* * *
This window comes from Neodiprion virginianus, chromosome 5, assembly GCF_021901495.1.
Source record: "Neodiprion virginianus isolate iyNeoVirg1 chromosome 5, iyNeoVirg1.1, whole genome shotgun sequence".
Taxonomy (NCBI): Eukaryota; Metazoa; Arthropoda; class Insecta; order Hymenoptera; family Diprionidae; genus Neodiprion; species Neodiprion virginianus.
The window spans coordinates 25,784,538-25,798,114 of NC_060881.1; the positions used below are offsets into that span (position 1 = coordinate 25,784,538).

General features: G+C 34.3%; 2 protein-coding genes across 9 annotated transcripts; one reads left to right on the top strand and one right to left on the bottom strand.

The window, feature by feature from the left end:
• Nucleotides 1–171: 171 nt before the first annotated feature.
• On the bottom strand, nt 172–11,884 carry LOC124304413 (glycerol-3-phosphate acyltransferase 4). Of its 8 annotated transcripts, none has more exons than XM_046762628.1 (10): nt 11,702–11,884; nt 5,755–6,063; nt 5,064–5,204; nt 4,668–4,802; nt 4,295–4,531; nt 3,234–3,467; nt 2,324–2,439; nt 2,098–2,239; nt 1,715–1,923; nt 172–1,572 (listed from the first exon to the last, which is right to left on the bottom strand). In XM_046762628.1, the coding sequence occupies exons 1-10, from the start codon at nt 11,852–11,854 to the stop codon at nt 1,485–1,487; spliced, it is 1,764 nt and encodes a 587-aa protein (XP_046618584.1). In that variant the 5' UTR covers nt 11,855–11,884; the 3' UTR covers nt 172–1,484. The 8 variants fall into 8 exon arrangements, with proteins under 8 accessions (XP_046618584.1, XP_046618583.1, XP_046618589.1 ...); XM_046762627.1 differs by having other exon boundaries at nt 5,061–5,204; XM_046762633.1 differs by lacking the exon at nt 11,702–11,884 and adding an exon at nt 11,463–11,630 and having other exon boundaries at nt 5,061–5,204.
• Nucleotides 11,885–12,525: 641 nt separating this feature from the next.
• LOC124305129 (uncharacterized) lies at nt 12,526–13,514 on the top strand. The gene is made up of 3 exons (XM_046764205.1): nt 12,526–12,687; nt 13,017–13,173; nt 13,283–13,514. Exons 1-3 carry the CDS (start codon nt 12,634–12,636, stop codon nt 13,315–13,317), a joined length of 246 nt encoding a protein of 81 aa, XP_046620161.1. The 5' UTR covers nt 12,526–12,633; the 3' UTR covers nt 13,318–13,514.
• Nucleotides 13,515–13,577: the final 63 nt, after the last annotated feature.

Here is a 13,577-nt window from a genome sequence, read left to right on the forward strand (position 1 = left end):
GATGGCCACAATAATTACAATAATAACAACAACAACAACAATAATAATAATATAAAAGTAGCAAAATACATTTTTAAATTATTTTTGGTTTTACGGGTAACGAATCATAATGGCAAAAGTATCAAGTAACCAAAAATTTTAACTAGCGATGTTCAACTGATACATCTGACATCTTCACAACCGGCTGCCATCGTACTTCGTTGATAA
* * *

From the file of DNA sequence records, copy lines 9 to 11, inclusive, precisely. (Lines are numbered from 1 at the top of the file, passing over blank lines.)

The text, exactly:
• Nucleotides 11,885–12,525: 641 nt separating this feature from the next.
• LOC124305129 (uncharacterized) lies at nt 12,526–13,514 on the top strand. The gene is made up of 3 exons (XM_046764205.1): nt 12,526–12,687; nt 13,017–13,173; nt 13,283–13,514. Exons 1-3 carry the CDS (start codon nt 12,634–12,636, stop codon nt 13,315–13,317), a joined length of 246 nt encoding a protein of 81 aa, XP_046620161.1. The 5' UTR covers nt 12,526–12,633; the 3' UTR covers nt 13,318–13,514.
• Nucleotides 13,515–13,577: the final 63 nt, after the last annotated feature.